Ovarian cancer risk is not associated with non-genital talc-based body powder use.[5]

References

  1. International Agency for Research on Cancer. List of Classifications by cancer sites with sufficient or limited evidence in humans, Volumes 1 to 122. Accessed October 2018.
  2. Terry KL, Karageorgi S, Shvetsov YB, et al. Genital powder use and risk of ovarian cancer: a pooled analysis of 8,525 cases and 9,859 controls. Cancer Rev Pres (Phila) 2013;6(8):811-21.
  3. Langseth H, Hankinson SE, Siemiatycki J, et al. Perineal use of talc and risk of ovarian cancer. J Epidemiol Community Health 2008;62(4):358-60.
  4. Houghton SC, Reeves KW, Hankinson SE, et al. Perineal powder use and risk of ovarian cancer. J Natl Cancer Inst 2014;106(9). pii: dju208.
  5. Terry KL, Karageorgi S, Shvetsov YB, et al. Genital powder use and risk of ovarian cancer: a pooled analysis of 8,525 cases and 9,859 controls. Cancer Rev Pres (Phila) 2013;6(8):811-21.
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International Agency for Research on Cancer (IARC) classifies the role of this risk factor as protective against ovarian cancer.[1] 18% of ovarian cancer cases are prevented by oral contraceptive (OC) use.[2]

Ovarian cancer risk is 25-28% lower in women who have ever used OCs compared with never-users, a meta-analysis showed.[3] Risk reduces further with longer duration of OC use and is more than halved with 10+ years' use, a meta-analysis showed.[3] Ovarian cancer risk in OC ever-users remains reduced for at least 30 years after last use of OCs, though the protection may diminish over time.[3,4]

Among BRCA1/2 mutation carriers, ovarian cancer risk is almost halved among OC ever-users compared with never-users, a meta-analysis showed.[5]

References

  1. International Agency for Research on Cancer. List of Classifications by cancer sites with sufficient or limited evidence in humans, Volumes 1 to 122. Accessed October 2018.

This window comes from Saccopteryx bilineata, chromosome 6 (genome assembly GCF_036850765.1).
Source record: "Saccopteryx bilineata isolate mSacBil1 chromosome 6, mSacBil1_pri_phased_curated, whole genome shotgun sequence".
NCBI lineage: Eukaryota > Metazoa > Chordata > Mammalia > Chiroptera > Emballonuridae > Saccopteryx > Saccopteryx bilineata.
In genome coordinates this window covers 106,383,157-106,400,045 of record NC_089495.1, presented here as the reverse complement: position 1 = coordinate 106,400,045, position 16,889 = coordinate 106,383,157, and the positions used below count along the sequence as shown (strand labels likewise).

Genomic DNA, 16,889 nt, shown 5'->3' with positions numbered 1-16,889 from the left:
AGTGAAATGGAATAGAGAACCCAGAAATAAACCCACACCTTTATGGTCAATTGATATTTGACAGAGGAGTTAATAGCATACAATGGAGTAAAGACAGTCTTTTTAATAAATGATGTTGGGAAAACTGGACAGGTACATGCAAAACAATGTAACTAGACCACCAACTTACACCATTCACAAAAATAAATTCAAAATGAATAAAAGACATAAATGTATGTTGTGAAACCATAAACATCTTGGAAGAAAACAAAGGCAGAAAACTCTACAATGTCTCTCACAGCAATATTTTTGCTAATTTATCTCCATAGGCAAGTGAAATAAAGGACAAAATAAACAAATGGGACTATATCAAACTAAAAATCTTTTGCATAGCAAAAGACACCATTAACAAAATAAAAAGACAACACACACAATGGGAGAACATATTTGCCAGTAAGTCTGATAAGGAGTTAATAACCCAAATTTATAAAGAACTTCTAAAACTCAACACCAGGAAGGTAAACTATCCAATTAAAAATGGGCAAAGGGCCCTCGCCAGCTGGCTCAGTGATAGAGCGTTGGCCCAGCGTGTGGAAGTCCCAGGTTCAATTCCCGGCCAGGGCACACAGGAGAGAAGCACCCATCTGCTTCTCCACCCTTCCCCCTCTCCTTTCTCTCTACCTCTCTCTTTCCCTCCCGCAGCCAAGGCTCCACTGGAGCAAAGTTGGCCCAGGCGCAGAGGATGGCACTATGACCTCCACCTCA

2. Calculated by the Statistical Information Team at Cancer Research UK, 2018. Based on Brown KF, Rumgay H, Dunlop C, et al. The fraction of cancer attributable to known risk factors in England, Wales, Scotland, Northern Ireland, and the UK overall in 2015. British Journal of Cancer 2018.
  3. Havrilesky LJ, Gierisch JM, Moorman PG, et al. Oral contraceptive use for the primary prevention of ovarian cancer. Evid Rep Technol Assess (Full Rep). 2013;(212):1-514.
  4. Collaborative Group on Epidemiological Studies of Ovarian Cancer, Beral V, Doll R, Hermon C, et al. Ovarian cancer and oral contraceptives: collaborative reanalysis of data from 45 epidemiological studies including 23,257 women with ovarian cancer and 87,303 controls. Lancet 2008;371(9609):303-14.
  5. Moorman PG, Havrilesky LJ, Gierisch JM, et al. Oral Contraceptives and Risk of Ovarian Cancer and Breast Cancer Among High-Risk Women: A Systematic Review and Meta-Analysis [PDF]. J Clin Oncol. 2013;31(33):4188-98.Oct 21.
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Ovarian cancer risk is 24-30% lower in women who have ever breastfed, versus those who have never done so, meta-analyses have shown; risk decreases further with longer breastfeeding duration.[1-4] Breastfeeding and having more children may have a synergistic effect on decreased ovarian cancer risk.[4]

References

  1. Li DP, Du C, Zhang ZM, et al. Breastfeeding and ovarian cancer risk: a systematic review and meta-analysis of 40 epidemiological studies. Asian Pac J Cancer Prev 2014;15(12):4829-37.
  2. Luan NN, Wu QJ, Gong TT, et al. Breastfeeding and ovarian cancer risk: a meta-analysis of epidemiologic studies. Am J Clin Nutr 2013;98(4):1020-31.
  3. Chowdhury R, Sinha B, Sankar MJ, et al. Breastfeeding and maternal health outcomes: a systematic review and meta-analysis. Acta Paediatr. 2015 Dec;104(467):96-113.
  4. Sung HK, Ma SH, Choi JY, et al. The Effect of Breastfeeding Duration and Parity on the Risk of Epithelial Ovarian Cancer: A Systematic Review and Meta-analysis. J Prev Med Public Health. 2016 Nov;49(6):349-366.